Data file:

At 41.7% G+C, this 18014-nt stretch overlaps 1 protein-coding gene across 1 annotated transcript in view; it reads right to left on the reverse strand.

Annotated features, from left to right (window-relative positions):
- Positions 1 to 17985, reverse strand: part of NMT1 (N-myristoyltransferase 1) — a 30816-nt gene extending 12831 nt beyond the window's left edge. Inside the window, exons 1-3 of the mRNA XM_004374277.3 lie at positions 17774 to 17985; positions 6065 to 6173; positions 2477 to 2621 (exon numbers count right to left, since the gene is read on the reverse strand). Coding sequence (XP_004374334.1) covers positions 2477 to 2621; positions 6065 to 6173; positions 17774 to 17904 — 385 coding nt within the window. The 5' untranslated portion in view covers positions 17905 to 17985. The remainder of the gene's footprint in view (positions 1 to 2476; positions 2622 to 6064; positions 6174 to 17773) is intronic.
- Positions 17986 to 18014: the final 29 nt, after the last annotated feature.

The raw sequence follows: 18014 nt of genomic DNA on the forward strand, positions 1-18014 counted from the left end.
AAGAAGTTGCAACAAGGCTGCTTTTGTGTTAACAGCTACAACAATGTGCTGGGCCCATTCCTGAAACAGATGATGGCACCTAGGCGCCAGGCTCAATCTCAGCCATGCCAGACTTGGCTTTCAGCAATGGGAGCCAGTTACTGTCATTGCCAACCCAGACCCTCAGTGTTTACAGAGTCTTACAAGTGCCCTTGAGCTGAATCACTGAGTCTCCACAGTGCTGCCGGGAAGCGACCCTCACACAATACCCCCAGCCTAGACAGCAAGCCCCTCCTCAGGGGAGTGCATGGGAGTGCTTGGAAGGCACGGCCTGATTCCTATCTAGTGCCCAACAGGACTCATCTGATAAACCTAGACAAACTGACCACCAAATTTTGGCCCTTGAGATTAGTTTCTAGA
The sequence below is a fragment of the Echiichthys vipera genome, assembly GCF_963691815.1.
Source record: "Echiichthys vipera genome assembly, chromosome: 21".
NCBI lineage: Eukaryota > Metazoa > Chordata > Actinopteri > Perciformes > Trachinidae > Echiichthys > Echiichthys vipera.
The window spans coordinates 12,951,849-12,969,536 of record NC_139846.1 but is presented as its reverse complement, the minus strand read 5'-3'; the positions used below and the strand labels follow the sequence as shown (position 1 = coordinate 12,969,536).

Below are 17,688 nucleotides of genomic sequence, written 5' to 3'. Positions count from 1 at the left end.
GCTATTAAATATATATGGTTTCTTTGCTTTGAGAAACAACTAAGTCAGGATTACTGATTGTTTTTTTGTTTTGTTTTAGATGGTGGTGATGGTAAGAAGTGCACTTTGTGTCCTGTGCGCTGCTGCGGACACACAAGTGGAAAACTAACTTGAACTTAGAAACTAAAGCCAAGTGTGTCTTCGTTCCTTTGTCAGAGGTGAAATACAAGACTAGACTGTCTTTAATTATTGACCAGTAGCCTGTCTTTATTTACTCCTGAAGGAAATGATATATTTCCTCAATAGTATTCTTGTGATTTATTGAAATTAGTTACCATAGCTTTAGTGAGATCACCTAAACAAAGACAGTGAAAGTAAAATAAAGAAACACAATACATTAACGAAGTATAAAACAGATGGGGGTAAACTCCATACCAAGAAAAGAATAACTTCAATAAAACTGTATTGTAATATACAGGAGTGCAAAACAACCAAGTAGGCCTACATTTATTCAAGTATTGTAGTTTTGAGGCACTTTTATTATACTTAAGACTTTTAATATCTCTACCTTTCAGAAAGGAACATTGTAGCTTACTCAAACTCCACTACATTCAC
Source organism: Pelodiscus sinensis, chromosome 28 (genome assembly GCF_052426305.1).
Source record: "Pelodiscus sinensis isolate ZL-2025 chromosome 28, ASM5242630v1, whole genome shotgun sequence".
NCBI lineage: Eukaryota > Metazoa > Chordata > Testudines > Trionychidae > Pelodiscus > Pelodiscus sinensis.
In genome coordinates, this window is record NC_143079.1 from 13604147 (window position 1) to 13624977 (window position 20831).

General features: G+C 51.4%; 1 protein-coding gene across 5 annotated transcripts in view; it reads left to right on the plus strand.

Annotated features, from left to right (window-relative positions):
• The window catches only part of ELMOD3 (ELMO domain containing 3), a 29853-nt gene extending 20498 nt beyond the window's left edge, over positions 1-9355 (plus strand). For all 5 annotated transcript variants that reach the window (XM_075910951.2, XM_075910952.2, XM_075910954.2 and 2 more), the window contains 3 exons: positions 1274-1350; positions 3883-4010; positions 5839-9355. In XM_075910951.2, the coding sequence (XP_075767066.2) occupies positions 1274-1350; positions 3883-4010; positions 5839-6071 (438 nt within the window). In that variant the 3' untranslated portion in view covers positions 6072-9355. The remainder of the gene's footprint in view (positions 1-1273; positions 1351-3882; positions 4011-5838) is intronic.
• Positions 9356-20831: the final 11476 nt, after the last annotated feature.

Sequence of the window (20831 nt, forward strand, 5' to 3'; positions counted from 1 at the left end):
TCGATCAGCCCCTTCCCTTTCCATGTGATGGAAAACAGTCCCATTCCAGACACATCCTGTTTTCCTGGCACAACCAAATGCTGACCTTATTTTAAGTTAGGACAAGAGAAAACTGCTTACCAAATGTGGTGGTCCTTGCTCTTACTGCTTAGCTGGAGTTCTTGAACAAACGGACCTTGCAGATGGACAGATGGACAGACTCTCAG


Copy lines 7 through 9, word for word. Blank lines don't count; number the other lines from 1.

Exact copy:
The sequence below is a fragment of the Echiichthys vipera genome, assembly GCF_963691815.1.
Source record: "Echiichthys vipera genome assembly, chromosome: 21".
NCBI lineage: Eukaryota > Metazoa > Chordata > Actinopteri > Perciformes > Trachinidae > Echiichthys > Echiichthys vipera.